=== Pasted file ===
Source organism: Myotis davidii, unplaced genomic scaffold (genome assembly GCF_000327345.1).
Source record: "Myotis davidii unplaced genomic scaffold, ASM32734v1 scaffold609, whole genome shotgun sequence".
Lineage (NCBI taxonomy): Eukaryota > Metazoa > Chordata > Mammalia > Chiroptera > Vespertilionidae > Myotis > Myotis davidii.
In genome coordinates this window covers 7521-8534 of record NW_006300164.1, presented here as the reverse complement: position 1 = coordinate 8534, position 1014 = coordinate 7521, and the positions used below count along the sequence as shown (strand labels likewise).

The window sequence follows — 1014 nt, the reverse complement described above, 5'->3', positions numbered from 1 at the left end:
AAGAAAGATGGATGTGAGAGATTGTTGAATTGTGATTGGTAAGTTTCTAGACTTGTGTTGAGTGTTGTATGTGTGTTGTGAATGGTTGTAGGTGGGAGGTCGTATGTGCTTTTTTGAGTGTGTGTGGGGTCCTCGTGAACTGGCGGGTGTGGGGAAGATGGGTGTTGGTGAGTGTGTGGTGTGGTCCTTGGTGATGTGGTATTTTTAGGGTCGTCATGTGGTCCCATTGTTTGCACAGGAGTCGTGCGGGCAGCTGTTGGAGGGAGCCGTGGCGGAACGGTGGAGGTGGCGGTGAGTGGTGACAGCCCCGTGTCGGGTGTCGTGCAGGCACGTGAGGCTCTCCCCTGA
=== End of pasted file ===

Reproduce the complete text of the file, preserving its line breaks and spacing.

Source organism: Myotis davidii, unplaced genomic scaffold (genome assembly GCF_000327345.1).
Source record: "Myotis davidii unplaced genomic scaffold, ASM32734v1 scaffold609, whole genome shotgun sequence".
Lineage (NCBI taxonomy): Eukaryota > Metazoa > Chordata > Mammalia > Chiroptera > Vespertilionidae > Myotis > Myotis davidii.
In genome coordinates this window covers 7521-8534 of record NW_006300164.1, presented here as the reverse complement: position 1 = coordinate 8534, position 1014 = coordinate 7521, and the positions used below count along the sequence as shown (strand labels likewise).

The window sequence follows — 1014 nt, the reverse complement described above, 5'->3', positions numbered from 1 at the left end:
AAGAAAGATGGATGTGAGAGATTGTTGAATTGTGATTGGTAAGTTTCTAGACTTGTGTTGAGTGTTGTATGTGTGTTGTGAATGGTTGTAGGTGGGAGGTCGTATGTGCTTTTTTGAGTGTGTGTGGGGTCCTCGTGAACTGGCGGGTGTGGGGAAGATGGGTGTTGGTGAGTGTGTGGTGTGGTCCTTGGTGATGTGGTATTTTTAGGGTCGTCATGTGGTCCCATTGTTTGCACAGGAGTCGTGCGGGCAGCTGTTGGAGGGAGCCGTGGCGGAACGGTGGAGGTGGCGGTGAGTGGTGACAGCCCCGTGTCGGGTGTCGTGCAGGCACGTGAGGCTCTCCCCTGA